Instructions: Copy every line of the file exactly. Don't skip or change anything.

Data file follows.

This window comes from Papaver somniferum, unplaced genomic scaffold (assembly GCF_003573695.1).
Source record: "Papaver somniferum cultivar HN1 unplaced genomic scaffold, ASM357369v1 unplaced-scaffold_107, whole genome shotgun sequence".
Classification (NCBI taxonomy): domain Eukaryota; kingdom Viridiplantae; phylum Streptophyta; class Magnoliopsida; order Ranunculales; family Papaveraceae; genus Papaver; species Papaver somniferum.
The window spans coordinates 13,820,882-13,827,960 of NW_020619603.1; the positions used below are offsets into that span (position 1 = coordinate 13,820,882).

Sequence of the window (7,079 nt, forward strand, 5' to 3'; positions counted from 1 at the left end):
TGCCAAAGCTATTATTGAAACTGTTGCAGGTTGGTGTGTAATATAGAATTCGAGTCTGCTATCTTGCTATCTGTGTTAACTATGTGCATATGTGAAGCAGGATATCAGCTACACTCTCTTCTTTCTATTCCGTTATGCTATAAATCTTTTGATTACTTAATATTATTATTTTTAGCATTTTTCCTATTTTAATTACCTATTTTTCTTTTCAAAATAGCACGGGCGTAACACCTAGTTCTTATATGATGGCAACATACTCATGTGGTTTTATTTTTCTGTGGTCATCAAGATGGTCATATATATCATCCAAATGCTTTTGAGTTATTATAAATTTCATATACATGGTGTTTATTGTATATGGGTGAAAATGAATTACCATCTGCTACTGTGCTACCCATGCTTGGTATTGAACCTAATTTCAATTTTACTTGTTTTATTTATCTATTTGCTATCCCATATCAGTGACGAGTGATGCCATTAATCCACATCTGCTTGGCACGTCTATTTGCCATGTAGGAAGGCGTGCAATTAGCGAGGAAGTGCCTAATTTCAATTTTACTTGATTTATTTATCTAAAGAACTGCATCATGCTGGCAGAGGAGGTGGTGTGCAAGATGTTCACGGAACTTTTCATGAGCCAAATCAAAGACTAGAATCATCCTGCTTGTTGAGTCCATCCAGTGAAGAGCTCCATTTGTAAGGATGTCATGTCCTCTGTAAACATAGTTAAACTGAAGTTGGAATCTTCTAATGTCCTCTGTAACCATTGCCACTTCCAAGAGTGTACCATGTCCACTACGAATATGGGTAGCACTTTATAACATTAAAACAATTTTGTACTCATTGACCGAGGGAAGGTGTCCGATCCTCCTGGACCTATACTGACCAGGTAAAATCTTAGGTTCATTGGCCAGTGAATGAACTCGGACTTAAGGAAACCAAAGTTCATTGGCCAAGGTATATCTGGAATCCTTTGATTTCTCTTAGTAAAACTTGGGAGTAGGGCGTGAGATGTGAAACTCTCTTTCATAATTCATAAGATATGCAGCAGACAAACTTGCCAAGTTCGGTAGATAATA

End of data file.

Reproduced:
This window comes from Papaver somniferum, unplaced genomic scaffold (assembly GCF_003573695.1).
Source record: "Papaver somniferum cultivar HN1 unplaced genomic scaffold, ASM357369v1 unplaced-scaffold_107, whole genome shotgun sequence".
Classification (NCBI taxonomy): domain Eukaryota; kingdom Viridiplantae; phylum Streptophyta; class Magnoliopsida; order Ranunculales; family Papaveraceae; genus Papaver; species Papaver somniferum.
The window spans coordinates 13,820,882-13,827,960 of NW_020619603.1; the positions used below are offsets into that span (position 1 = coordinate 13,820,882).

Sequence of the window (7,079 nt, forward strand, 5' to 3'; positions counted from 1 at the left end):
TGCCAAAGCTATTATTGAAACTGTTGCAGGTTGGTGTGTAATATAGAATTCGAGTCTGCTATCTTGCTATCTGTGTTAACTATGTGCATATGTGAAGCAGGATATCAGCTACACTCTCTTCTTTCTATTCCGTTATGCTATAAATCTTTTGATTACTTAATATTATTATTTTTAGCATTTTTCCTATTTTAATTACCTATTTTTCTTTTCAAAATAGCACGGGCGTAACACCTAGTTCTTATATGATGGCAACATACTCATGTGGTTTTATTTTTCTGTGGTCATCAAGATGGTCATATATATCATCCAAATGCTTTTGAGTTATTATAAATTTCATATACATGGTGTTTATTGTATATGGGTGAAAATGAATTACCATCTGCTACTGTGCTACCCATGCTTGGTATTGAACCTAATTTCAATTTTACTTGTTTTATTTATCTATTTGCTATCCCATATCAGTGACGAGTGATGCCATTAATCCACATCTGCTTGGCACGTCTATTTGCCATGTAGGAAGGCGTGCAATTAGCGAGGAAGTGCCTAATTTCAATTTTACTTGATTTATTTATCTAAAGAACTGCATCATGCTGGCAGAGGAGGTGGTGTGCAAGATGTTCACGGAACTTTTCATGAGCCAAATCAAAGACTAGAATCATCCTGCTTGTTGAGTCCATCCAGTGAAGAGCTCCATTTGTAAGGATGTCATGTCCTCTGTAAACATAGTTAAACTGAAGTTGGAATCTTCTAATGTCCTCTGTAACCATTGCCACTTCCAAGAGTGTACCATGTCCACTACGAATATGGGTAGCACTTTATAACATTAAAACAATTTTGTACTCATTGACCGAGGGAAGGTGTCCGATCCTCCTGGACCTATACTGACCAGGTAAAATCTTAGGTTCATTGGCCAGTGAATGAACTCGGACTTAAGGAAACCAAAGTTCATTGGCCAAGGTATATCTGGAATCCTTTGATTTCTCTTAGTAAAACTTGGGAGTAGGGCGTGAGATGTGAAACTCTCTTTCATAATTCATAAGATATGCAGCAGACAAACTTGCCAAGTTCGGTAGATAATA